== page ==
The final chapter, which turns out to be a fairly translucent allegory of the Book of Genesis
Baxter had to conclude that he and Matilda were the only two humans left alive.
Furthermore, it seemed quite safe to assume that he and Mildred had been transported to an open glade in the midst of a lush, sunny wilderness. All around them were bushes, bursts of flowers and tall, waving grass. In the near distance, a creek flowed down a gentle slope toward a thicket of trees. He could hear birdsong emanating from the tree branches spreading above him.
Conspicuously absent were cleanly chopped stumps, clods of dug earth, piles of sticks or stones, or any evidence of humankind's propensity to rearrange and recombine matter as it sees fit.
Baxter began to wonder why this place, this entire situation, seemed familiar - almost homely - to him. He wondered if Matilda was feeling the same way.
Baxter turned his thoughts to the event that had extinguished every other member of their race, and the rapid and extraordinary chain of events that had led to their salvation and transportation to this place. He noticed that he didn't feel any strong feelings of sadness or shock at knowing that every other human being he had ever known was dead, or that every accomplishment and monument of his species had been annihilated from existence. That humanity had risen to such towering heights, but had now fallen - for lack of a better word - down to the humbling earth with nothing. He rationalised that he should probably feel some emotion, but somehow, in this place, those tragic events seemed... unavoidable. As if that great fall ought to have happened, and really wasn't worth worrying about any longer.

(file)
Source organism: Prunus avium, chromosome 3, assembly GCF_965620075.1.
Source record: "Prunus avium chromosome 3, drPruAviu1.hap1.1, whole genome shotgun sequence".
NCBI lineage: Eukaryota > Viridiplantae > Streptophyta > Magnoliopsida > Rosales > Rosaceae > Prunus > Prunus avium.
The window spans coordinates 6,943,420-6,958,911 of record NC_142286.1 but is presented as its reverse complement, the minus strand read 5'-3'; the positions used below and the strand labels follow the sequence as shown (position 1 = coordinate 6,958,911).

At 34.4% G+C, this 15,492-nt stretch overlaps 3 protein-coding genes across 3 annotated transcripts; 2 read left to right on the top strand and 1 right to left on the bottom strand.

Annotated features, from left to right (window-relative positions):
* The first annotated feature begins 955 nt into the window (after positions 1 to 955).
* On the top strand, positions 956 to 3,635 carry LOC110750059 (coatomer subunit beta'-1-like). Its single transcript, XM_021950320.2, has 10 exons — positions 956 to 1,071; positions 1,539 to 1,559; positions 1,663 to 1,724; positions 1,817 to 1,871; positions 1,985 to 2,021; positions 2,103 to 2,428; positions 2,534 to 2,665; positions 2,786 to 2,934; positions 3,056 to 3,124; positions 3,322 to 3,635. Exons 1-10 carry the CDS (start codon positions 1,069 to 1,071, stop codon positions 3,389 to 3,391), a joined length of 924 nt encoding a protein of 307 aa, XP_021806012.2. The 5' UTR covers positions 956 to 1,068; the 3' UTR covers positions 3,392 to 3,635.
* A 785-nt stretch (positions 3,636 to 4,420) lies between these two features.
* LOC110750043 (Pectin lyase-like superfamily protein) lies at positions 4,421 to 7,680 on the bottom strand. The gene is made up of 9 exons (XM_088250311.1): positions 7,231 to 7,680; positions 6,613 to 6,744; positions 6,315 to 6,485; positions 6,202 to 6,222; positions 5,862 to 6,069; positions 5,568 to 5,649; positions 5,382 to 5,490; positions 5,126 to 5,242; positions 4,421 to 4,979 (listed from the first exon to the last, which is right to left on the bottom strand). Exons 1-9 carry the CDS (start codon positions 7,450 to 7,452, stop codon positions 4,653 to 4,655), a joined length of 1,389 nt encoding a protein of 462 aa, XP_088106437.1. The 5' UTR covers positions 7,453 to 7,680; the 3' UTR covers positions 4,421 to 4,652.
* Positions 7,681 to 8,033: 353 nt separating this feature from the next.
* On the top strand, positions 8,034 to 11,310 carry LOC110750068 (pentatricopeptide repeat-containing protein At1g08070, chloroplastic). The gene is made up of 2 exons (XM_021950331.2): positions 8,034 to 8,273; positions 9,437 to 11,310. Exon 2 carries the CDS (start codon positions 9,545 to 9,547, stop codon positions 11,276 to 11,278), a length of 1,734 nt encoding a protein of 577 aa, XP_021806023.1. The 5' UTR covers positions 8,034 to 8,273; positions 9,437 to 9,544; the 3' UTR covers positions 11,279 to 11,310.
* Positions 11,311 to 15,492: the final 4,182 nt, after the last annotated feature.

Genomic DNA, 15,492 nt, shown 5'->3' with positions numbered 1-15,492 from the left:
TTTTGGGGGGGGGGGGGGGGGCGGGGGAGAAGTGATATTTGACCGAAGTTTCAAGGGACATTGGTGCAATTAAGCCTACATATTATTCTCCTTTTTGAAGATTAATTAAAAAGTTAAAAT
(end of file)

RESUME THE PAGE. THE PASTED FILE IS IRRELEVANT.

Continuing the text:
He again wondered if Matilda was feeling the same way. He glanced around. Matilda had, upon their regaining consciousness, quickly scrambled to the other side of the tree, because, of course, she was as naked as he was. He began to wonder why, having witnessed humankind's near-complete extinction, she still felt the need to hide her unclothed body from him. He then, for seemingly no reason, began to wonder how and where they would find something to eat.
He soon discovered that the very tree he was crouching beneath happened to be bearing fruit, and several such fruits lay bruised in the tall grass around him. While he tentatively took a bite and chewed, his mind turned, then, to the etymology of his own name. He wondered if "Baxter" originally had some special meaning that he was unfamiliar with - perhaps something poetic like "origin", "beginning" or "all-father". It probably did not, but it was nice to entertain the possibility that the only male name left in existence was an important name.
As he ate, Mildred creeped out from behind the tree, waddling toward Baxter in a huddle. She spoke.
"It's still the end, Bax. We're going to die here, sooner or later, and so will all that's left of humankind. Nobody will bury us or remember us, or do anything ever again."
She watched him eat, and added, "Nothing left to do but wait."
Baxter turned to the woman before him. He heard the flatness of her voice, saw her crouching all small and huddled up, and more specifically without any clothes on, and began to make a decision. He swallowed.
"It may feel like the end, Mil, but somehow... it feels like it could actually be the beginning."
He slowly rose to his feet. "We may be all that's left, Matilda, but we don't have to just quietly die like everybody else! We could have children, you and I. We could have five children... or ten! Then... each of them could raise ten grandkids!" His expression grew more enthusiastic as he continued. "That's a hundred more human souls, reclaimed from Death and oblivion! And if that goes on, if they all survived long enough and spread out over... then it would all come back! Everything would be back! We'd reclaim all of the science and art and poetry and technology! We'd slowly rebuild the cities and the roads and the factories, century by century! We'd refill the whole world with our children - the whole world, Matilda!" At this point he was almost leaping at her. "There's a whole entire world inside of us, waiting to be born! We have to let it out! We must! We must, Matilda!"
Fortunately for the both of them, his mania subsided over the next few hours and she didn't have to kill him after all.This was originally posted on my Blogger blog on 25/5/2009.